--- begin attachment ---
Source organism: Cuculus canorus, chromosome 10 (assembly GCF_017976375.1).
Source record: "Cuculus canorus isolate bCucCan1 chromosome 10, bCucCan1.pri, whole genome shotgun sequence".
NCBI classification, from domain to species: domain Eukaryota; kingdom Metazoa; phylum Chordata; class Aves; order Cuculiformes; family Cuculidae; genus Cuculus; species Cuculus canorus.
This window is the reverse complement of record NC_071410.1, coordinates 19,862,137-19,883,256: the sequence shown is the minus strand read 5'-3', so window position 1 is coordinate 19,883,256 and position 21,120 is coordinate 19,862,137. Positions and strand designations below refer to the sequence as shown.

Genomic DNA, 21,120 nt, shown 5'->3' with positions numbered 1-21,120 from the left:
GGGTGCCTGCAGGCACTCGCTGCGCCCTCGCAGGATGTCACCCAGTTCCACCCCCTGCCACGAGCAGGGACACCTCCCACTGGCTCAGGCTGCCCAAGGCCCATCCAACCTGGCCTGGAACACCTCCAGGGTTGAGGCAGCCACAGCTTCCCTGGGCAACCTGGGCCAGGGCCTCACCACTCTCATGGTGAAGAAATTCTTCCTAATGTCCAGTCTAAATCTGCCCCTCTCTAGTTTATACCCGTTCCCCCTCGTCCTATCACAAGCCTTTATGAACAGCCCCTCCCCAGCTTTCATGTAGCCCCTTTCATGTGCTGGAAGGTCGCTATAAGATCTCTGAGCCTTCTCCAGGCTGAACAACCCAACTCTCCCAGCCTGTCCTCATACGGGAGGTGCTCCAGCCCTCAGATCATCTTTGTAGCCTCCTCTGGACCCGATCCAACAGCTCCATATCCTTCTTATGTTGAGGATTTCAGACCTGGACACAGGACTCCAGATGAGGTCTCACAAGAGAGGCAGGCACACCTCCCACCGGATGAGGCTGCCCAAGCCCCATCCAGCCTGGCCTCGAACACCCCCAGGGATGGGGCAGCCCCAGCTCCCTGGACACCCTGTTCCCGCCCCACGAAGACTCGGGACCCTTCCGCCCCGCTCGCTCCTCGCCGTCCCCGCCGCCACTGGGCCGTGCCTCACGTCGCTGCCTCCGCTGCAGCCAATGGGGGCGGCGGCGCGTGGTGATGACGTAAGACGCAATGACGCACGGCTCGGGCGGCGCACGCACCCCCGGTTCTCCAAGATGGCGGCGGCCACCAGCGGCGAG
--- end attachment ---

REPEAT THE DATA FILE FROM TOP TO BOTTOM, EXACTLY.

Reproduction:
Source organism: Cuculus canorus, chromosome 10 (assembly GCF_017976375.1).
Source record: "Cuculus canorus isolate bCucCan1 chromosome 10, bCucCan1.pri, whole genome shotgun sequence".
NCBI classification, from domain to species: domain Eukaryota; kingdom Metazoa; phylum Chordata; class Aves; order Cuculiformes; family Cuculidae; genus Cuculus; species Cuculus canorus.
This window is the reverse complement of record NC_071410.1, coordinates 19,862,137-19,883,256: the sequence shown is the minus strand read 5'-3', so window position 1 is coordinate 19,883,256 and position 21,120 is coordinate 19,862,137. Positions and strand designations below refer to the sequence as shown.

Genomic DNA, 21,120 nt, shown 5'->3' with positions numbered 1-21,120 from the left:
GGGTGCCTGCAGGCACTCGCTGCGCCCTCGCAGGATGTCACCCAGTTCCACCCCCTGCCACGAGCAGGGACACCTCCCACTGGCTCAGGCTGCCCAAGGCCCATCCAACCTGGCCTGGAACACCTCCAGGGTTGAGGCAGCCACAGCTTCCCTGGGCAACCTGGGCCAGGGCCTCACCACTCTCATGGTGAAGAAATTCTTCCTAATGTCCAGTCTAAATCTGCCCCTCTCTAGTTTATACCCGTTCCCCCTCGTCCTATCACAAGCCTTTATGAACAGCCCCTCCCCAGCTTTCATGTAGCCCCTTTCATGTGCTGGAAGGTCGCTATAAGATCTCTGAGCCTTCTCCAGGCTGAACAACCCAACTCTCCCAGCCTGTCCTCATACGGGAGGTGCTCCAGCCCTCAGATCATCTTTGTAGCCTCCTCTGGACCCGATCCAACAGCTCCATATCCTTCTTATGTTGAGGATTTCAGACCTGGACACAGGACTCCAGATGAGGTCTCACAAGAGAGGCAGGCACACCTCCCACCGGATGAGGCTGCCCAAGCCCCATCCAGCCTGGCCTCGAACACCCCCAGGGATGGGGCAGCCCCAGCTCCCTGGACACCCTGTTCCCGCCCCACGAAGACTCGGGACCCTTCCGCCCCGCTCGCTCCTCGCCGTCCCCGCCGCCACTGGGCCGTGCCTCACGTCGCTGCCTCCGCTGCAGCCAATGGGGGCGGCGGCGCGTGGTGATGACGTAAGACGCAATGACGCACGGCTCGGGCGGCGCACGCACCCCCGGTTCTCCAAGATGGCGGCGGCCACCAGCGGCGAG